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Daily News Blog

02
Jan

Study Highlights Lasting Benefits of Organic Practices on Soil Health and Crop Productivity

(Beyond Pesticides, January 2, 2020) Organic farming practices enhance soil life, resulting in long-term benefits for soil health that ultimately improve crop productivity, a study published in the journal Agricultural Systems finds. The research, published by scientists at Cornell University, underlines the important role soil-dwelling organisms (SDOs) must play in a sustainable agricultural future. “When I think about crop management, nutrient amendments are not going to be the limiting factor [in crop productivity] for farmers in the U.S.,” said study co-author Ashley Jernigan, a Cornell University graduate student in entomology. “Really, we need to be optimizing these biotic processes in our soil and focusing more on biotic measurements,” Ms. Jernigan said.

Scientists began their research at an experimental farm that, since 2005, had been managed under four different organic cropping systems (reduced tillage, low fertility, high fertility, and enhanced weed management). In 2017, the entire site was plowed under and seeded with sorghum in order to understand how these prior practices affected soil health and crop productivity. The metrics measured by researchers include SDO abundance and community structure, crop productivity, and weed abundance.

These metrics are found to be highly dependent on past management practices. For instance, sorghum planted on the enhanced weed management plot, where the soil was frequently plowed, had fewer weeds, but the SDOs present are those better able to handle disturbances, and less likely to significantly enhance soil health. This contrasts with the reduced tillage plot, which contained an abundance SDOs that enhance microbial activity in the soil and facilitate nutrient cycling. Despite the higher level of weed biomass in the reduced tillage plot when compared to the weed management plot, weeds problems were not overwhelming, and crop productivity was higher with reduced tillage. “If weeds are adequately suppressed, reducing tillage in organic cropping systems can regenerate soil health and increase crop production,” said Cornell professor and study co-author Matthew Ryan, PhD.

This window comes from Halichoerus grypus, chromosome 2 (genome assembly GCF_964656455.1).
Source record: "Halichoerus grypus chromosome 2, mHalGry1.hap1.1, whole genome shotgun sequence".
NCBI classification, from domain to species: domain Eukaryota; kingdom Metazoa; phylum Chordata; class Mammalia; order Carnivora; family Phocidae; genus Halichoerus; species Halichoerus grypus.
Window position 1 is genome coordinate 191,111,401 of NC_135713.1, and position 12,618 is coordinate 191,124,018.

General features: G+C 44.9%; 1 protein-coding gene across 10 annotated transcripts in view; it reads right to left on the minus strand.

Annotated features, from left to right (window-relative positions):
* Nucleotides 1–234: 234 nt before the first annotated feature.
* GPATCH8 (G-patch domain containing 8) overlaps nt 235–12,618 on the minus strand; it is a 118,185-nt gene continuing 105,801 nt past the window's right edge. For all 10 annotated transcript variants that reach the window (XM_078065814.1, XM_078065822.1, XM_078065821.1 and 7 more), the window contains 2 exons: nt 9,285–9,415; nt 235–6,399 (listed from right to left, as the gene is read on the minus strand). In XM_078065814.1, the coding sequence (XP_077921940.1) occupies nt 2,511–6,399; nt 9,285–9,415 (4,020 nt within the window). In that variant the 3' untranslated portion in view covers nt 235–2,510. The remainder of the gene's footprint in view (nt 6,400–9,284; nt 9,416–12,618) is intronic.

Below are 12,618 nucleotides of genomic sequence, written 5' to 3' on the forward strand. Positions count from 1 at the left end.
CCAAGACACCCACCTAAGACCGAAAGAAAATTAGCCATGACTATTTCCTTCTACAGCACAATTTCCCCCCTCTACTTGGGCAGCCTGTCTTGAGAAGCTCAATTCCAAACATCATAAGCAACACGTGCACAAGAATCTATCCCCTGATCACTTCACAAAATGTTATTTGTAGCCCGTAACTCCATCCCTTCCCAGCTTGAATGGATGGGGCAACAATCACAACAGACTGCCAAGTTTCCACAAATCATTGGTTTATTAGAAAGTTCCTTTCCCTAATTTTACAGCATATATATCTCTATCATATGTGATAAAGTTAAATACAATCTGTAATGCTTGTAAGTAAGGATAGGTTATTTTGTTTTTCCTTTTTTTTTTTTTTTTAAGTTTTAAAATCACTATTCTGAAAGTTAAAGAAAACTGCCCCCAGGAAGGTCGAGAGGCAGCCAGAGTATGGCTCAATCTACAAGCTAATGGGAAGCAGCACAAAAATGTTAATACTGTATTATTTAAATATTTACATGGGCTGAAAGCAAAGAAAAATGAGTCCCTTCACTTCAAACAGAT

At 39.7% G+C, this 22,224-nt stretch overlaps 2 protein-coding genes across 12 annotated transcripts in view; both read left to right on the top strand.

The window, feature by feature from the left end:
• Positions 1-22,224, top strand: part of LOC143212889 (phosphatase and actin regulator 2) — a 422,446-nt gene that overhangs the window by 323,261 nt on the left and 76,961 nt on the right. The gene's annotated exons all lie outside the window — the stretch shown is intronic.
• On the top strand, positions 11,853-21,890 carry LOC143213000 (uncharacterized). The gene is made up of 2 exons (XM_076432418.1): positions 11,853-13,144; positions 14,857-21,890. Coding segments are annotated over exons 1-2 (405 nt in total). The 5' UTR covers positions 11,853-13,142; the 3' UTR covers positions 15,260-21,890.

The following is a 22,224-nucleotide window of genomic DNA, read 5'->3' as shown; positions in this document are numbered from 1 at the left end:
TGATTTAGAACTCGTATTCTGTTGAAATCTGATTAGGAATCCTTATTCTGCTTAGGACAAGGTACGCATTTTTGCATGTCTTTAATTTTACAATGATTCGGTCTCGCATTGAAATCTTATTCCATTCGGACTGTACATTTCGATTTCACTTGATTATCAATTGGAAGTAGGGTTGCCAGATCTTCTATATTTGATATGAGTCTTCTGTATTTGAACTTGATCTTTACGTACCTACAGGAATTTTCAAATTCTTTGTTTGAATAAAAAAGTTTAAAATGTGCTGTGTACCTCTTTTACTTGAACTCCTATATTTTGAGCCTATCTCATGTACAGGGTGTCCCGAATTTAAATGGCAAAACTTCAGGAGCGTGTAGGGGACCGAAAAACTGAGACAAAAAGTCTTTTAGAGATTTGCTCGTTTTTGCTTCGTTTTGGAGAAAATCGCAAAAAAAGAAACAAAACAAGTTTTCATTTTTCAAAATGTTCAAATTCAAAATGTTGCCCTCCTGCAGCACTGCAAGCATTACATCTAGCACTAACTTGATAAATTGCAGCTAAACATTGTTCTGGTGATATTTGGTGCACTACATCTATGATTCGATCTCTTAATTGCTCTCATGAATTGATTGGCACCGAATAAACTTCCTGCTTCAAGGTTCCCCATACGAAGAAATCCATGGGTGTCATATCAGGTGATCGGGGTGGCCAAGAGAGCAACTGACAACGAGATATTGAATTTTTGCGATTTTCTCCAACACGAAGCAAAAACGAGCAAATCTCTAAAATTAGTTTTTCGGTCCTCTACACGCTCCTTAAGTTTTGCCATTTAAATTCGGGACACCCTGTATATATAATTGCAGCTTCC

The results of this study have important implications for the future of agriculture. As Cornell University notes in its coverage of the research, “The study is important because unsustainable farming practices are depleting soils of biological activity and nutrients, leading to widespread concern about farmers’ ability to grow enough food to keep up with global population growth.”

Thus, this research underscores the importance of a frequently overlooked “limiting factor” in crop productivity – soil health. While chemical-intensive agricultural practices focus on delivering the basic building blocks of plant life – the nutrients nitrogen, phosphorus, and potassium (NPK) – and managing weed and pest problems through chemical pesticides, it all but ignores the soil. Soil in chemical-intensive farming is treated as simply a medium for delivering nutrients, rather than an ecological system that must be considered. In such a backwards system, given that chemical use is harming SDOs and other biological life, such an approach is not surprising.

What scientists found is that crop productivity is closely correlated with specific types of SDOs and the stability of the soil, both of which relate to past management practices. Even within organic systems, different management practices can have different long-term impacts on soil health.

Proponents of chemical-intensive farming often denigrate organic systems for their inability to “feed the world,” while ignoring that it is their harmful practices that are directly undermining the long-term ability to do so. And while yields in conventional systems are plateauing, research on organic systems is still in its infancy. There is no doubt among experts that with additional research like the present study, organic can (and must) feed the world.

For more information about the benefits of organic cropping systems, see Beyond Pesticides Why Organic? webpage.

All unattributed positions and opinions in this piece are those of Beyond Pesticides.

Source: Cornell Chronicle, Agricultural Systems

 

 

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